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You can the entire collection of Safety Tip articles in a 33 Megabyte PDF Portfolio

 All Forums
 Motorcycle Safety
 Technical/Maintenance
 How do you keep your bike clean?
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angieorr
Female New Member
13 Posts


Gladstone, MO
USA

Kawasaki

Vulcan 1700 Class LT

Posted - 04/17/2014 :  12:11 PM                       Like
My husband elects to have us wash our bikes at the local carwash, using a pressure sprayer. While he's careful to "quickly" spray over all the electronic switches and controls on the top side, I still wonder if the high pressure water could cause damage to some of the electrical componets. He tells me to stop being a worrywart. I'm curious how others keep their bikes clean? Do you just use a hose and a bucket of soapy water in your driveway? Cleaner spray? I'm eager to hear other opinions and suggestions!

P.S. We're very careful to park the bikes other than over the drain grate in the bay so that the kickstand doesn't slip thru and cause us to drop it!

scottrnelson
Advanced Member
6886 Posts
[Mentor]


Pleasanton, CA
USA

KTM

990 Adv, XR650L

Posted - 04/17/2014 :  2:37 PM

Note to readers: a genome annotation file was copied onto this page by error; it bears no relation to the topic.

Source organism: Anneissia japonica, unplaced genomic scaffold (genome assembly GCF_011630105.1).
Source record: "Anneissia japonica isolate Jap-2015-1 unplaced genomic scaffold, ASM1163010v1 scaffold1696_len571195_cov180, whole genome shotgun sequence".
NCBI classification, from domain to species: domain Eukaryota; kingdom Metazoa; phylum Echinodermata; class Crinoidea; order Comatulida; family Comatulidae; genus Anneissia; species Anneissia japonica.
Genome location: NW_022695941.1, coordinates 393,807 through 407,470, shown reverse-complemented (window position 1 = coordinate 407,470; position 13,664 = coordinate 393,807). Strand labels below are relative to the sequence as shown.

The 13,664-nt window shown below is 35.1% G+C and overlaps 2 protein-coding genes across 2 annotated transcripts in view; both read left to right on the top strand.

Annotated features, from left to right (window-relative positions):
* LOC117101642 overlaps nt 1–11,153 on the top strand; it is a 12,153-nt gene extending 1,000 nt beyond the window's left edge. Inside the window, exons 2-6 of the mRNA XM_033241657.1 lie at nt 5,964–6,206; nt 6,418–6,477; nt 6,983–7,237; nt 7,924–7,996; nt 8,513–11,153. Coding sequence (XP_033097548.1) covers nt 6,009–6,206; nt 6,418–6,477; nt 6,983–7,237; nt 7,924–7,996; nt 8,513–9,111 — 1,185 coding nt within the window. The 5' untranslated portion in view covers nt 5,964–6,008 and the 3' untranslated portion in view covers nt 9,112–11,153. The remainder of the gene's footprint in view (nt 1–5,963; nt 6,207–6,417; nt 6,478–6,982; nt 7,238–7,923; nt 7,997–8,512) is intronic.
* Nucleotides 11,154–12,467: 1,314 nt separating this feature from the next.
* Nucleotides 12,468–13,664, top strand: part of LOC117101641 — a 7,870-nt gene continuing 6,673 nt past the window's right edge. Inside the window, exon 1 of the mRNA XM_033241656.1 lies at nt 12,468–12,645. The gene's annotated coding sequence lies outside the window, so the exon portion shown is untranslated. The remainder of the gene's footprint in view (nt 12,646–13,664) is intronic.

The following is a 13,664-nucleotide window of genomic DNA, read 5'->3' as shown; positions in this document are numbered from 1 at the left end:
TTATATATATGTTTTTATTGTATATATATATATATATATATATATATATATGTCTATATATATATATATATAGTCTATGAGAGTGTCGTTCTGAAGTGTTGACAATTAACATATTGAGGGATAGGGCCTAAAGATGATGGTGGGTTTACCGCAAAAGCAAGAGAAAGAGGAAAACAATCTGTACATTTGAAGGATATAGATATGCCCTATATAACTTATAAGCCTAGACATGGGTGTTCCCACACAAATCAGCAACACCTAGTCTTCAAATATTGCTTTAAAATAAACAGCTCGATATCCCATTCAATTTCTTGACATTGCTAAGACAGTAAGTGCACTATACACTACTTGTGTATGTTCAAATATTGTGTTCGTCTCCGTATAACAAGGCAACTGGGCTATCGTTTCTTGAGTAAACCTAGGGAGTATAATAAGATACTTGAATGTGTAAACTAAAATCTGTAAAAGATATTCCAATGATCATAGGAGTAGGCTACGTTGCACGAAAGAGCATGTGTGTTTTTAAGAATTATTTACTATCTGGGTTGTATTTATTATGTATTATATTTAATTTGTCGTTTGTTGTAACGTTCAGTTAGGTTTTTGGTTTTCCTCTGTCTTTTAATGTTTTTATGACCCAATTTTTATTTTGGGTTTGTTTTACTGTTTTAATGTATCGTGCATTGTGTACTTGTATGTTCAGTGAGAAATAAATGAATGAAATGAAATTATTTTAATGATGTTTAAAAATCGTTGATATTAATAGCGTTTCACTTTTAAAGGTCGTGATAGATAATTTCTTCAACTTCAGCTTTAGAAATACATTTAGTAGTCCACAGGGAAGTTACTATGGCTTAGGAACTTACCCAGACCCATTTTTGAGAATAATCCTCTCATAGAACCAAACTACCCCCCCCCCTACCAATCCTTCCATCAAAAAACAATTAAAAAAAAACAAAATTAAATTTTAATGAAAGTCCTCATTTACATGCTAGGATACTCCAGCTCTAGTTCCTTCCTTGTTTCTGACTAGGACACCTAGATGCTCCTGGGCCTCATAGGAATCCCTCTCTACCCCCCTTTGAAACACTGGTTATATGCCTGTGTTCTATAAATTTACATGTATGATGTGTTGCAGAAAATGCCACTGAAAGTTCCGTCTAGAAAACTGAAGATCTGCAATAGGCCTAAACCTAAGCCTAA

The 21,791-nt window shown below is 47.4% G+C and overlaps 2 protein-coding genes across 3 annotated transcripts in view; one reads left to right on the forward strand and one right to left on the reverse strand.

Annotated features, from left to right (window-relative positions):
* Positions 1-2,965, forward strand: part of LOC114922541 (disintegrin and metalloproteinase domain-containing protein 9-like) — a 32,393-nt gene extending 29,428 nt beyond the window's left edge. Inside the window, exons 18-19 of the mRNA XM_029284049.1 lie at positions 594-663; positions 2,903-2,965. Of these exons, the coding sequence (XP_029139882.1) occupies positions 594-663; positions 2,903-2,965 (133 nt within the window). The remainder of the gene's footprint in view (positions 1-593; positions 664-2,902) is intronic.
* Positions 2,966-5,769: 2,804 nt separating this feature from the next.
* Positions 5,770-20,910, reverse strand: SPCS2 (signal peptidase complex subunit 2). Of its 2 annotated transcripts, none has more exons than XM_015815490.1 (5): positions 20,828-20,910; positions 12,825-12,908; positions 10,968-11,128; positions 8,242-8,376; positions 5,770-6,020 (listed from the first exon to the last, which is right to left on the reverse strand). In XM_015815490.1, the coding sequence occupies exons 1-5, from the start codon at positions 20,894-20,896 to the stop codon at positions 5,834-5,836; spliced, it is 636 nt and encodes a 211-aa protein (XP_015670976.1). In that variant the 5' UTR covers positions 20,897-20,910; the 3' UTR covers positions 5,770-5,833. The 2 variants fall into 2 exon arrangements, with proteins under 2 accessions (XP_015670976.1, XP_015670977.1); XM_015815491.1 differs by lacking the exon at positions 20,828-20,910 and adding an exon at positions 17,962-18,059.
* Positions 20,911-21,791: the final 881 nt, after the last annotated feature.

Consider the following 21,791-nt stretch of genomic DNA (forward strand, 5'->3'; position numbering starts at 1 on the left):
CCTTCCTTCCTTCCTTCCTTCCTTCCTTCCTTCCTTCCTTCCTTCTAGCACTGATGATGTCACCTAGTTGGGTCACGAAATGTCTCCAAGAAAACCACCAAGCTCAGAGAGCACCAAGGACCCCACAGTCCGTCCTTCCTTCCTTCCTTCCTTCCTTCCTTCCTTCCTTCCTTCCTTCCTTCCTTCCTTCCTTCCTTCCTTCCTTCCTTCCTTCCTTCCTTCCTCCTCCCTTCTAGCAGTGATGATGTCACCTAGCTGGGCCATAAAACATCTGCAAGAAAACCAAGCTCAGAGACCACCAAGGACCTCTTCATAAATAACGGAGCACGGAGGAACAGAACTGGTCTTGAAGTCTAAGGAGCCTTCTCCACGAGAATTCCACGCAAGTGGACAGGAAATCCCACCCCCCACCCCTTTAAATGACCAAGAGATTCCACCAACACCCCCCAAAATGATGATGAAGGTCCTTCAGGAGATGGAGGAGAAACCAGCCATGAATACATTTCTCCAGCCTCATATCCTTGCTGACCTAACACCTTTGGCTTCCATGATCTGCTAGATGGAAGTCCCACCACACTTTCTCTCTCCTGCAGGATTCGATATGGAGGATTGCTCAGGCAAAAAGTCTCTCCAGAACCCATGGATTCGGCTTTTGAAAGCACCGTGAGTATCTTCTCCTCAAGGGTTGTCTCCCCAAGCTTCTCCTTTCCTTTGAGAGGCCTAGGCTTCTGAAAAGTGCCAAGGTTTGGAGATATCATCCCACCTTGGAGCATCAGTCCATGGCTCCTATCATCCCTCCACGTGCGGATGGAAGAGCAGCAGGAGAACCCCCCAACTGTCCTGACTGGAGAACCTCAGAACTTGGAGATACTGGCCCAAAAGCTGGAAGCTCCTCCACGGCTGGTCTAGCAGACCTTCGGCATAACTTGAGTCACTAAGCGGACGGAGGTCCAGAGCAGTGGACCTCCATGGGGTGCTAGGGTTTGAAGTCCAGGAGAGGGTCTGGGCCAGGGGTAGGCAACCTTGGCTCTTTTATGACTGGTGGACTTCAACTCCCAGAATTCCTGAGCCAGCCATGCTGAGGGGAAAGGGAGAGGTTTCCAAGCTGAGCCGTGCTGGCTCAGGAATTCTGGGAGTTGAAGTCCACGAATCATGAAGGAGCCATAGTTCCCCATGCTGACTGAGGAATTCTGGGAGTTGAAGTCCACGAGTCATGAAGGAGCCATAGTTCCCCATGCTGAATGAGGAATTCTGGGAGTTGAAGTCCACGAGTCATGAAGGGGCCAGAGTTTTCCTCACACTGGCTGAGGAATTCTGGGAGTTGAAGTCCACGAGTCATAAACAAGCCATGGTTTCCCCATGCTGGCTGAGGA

I rarely clean my bikes. I'll clean the chain and sprockets when they need it, but the rest of the bike less often. But I'm proud of the dirt and mud that I've put on them.

I used to clean the Ducatis a bit more...


I would definitely avoid a pressure washer. I don't want any more pressure hitting the bike than can come out of a garden hose. A high pressure washer is bad for electrical connections, bearings, switches, and chains.
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greywolf
Male Moderator
1492 Posts
[Mentor]


Evanston, IL
USA

Suzuki

DL650AL2

Posted - 04/17/2014 :  2:49 PM
It takes a lot of crud on the engine for me to take out a low pressure hose and S100 cleaner. Rags and brushes carrying Simple Green are my normal tools for engine and frame parts. Plastic and pretty painted parts get microfiber cloths and Pledge furniture polish. I have no chrome.

Too many bad things happen with pressure washers. I can't tell you how many times I've replied to problem posts at another site I moderate that began with, "I just washed my bike and...."
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SkootchNC
Male Advanced Member
1063 Posts
[Mentor]